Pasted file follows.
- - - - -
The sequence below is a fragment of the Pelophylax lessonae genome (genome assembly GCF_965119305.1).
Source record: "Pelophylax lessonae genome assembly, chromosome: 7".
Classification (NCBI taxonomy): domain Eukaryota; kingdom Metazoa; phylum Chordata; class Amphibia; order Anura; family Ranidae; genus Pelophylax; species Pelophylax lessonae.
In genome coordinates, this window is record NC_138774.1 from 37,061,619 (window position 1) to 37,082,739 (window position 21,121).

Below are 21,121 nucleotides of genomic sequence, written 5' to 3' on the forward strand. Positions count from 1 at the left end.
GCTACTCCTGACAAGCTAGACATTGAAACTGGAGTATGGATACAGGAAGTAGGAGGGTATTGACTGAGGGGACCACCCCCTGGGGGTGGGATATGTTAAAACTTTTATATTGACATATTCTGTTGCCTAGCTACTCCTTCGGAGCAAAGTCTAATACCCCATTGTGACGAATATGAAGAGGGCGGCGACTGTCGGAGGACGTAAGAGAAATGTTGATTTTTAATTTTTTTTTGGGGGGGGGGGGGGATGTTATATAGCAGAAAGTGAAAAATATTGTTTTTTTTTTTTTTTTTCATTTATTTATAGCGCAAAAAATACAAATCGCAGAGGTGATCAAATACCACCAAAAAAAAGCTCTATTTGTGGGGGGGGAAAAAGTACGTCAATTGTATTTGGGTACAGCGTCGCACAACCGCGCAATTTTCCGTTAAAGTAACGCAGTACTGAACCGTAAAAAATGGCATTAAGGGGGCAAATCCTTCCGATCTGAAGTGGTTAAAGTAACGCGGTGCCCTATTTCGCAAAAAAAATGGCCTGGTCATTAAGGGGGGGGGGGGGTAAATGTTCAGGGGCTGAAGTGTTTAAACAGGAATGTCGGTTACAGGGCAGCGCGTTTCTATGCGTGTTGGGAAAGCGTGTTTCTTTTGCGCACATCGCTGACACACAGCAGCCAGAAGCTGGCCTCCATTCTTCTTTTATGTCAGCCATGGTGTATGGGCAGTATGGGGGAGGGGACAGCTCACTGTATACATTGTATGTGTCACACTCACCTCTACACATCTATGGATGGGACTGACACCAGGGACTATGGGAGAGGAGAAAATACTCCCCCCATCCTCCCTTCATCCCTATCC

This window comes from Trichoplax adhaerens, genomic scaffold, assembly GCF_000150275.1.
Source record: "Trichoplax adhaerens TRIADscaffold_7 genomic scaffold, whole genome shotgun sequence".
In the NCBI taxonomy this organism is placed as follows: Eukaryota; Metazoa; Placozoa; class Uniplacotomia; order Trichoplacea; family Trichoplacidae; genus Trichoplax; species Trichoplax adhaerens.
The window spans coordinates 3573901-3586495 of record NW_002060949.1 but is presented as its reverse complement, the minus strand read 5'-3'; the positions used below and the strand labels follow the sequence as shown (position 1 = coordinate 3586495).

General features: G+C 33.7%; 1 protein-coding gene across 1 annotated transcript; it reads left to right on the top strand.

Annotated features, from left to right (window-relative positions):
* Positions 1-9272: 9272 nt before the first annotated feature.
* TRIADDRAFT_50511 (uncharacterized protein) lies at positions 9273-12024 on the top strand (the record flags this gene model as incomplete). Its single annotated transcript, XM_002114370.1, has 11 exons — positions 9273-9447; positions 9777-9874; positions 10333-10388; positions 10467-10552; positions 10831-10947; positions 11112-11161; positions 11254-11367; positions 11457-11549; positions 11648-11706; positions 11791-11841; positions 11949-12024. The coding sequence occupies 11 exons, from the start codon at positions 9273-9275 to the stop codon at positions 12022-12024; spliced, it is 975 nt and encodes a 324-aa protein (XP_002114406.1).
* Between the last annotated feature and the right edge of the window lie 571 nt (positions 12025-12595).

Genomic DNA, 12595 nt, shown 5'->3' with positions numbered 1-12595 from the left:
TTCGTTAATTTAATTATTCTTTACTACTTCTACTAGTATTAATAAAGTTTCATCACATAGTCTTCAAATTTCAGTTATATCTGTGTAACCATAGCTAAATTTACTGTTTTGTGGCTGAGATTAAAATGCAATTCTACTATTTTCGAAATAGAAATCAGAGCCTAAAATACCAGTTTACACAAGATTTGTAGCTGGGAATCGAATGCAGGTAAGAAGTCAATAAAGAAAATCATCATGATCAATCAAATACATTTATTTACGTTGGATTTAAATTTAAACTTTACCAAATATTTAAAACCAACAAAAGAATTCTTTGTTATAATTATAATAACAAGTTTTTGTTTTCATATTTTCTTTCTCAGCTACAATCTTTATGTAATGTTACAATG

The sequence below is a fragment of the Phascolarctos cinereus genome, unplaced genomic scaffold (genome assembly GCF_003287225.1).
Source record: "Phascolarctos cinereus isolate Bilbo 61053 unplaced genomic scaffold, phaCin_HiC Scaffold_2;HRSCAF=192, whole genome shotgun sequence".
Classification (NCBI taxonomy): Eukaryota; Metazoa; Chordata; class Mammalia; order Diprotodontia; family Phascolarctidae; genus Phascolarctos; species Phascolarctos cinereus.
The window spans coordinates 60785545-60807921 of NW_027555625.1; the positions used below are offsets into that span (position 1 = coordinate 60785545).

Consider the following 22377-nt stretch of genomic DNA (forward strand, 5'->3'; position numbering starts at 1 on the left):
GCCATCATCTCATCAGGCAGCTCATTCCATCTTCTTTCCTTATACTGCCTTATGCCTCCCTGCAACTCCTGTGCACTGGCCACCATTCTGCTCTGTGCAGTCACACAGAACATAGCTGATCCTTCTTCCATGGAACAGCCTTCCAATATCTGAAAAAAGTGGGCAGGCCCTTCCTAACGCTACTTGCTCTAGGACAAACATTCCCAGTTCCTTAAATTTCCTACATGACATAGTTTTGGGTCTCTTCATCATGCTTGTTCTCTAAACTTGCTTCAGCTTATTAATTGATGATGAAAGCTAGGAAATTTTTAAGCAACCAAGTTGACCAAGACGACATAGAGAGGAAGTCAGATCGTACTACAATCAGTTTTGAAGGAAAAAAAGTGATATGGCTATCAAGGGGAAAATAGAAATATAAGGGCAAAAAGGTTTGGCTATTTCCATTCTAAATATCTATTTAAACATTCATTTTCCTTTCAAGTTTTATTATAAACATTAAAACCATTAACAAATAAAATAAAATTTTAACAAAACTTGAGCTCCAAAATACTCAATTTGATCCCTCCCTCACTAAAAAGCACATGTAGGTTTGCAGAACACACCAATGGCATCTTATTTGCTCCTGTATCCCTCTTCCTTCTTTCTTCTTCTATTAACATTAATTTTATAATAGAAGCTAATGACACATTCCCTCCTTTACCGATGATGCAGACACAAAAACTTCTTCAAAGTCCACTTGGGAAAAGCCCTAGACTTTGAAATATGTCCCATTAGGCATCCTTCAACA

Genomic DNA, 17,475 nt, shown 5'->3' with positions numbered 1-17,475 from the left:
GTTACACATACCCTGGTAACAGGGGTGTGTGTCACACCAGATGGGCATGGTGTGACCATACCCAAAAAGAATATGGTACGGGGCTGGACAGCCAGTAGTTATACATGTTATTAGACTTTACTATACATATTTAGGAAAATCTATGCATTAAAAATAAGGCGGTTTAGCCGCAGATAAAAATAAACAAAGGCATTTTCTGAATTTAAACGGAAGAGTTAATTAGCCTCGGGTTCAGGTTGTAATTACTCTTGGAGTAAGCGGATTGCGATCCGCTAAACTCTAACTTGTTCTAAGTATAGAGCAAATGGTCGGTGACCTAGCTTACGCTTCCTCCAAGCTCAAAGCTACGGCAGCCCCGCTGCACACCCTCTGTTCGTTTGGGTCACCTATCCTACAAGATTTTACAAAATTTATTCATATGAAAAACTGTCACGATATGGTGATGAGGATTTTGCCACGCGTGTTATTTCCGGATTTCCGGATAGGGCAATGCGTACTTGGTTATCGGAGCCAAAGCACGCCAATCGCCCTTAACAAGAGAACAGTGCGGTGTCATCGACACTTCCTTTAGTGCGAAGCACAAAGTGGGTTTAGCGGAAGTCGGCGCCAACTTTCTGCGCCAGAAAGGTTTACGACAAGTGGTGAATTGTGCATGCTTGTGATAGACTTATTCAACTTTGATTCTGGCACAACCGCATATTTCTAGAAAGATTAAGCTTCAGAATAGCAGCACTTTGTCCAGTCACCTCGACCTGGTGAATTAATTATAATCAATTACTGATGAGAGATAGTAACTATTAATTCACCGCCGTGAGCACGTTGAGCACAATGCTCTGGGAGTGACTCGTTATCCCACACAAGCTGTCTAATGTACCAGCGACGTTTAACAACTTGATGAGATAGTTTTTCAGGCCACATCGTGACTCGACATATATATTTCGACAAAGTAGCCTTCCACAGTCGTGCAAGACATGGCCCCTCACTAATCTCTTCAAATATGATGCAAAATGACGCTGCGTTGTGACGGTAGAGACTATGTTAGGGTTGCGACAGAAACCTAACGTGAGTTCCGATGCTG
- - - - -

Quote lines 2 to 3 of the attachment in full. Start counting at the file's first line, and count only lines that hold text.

Source record: "Pelophylax lessonae genome assembly, chromosome: 7".
Classification (NCBI taxonomy): domain Eukaryota; kingdom Metazoa; phylum Chordata; class Amphibia; order Anura; family Ranidae; genus Pelophylax; species Pelophylax lessonae.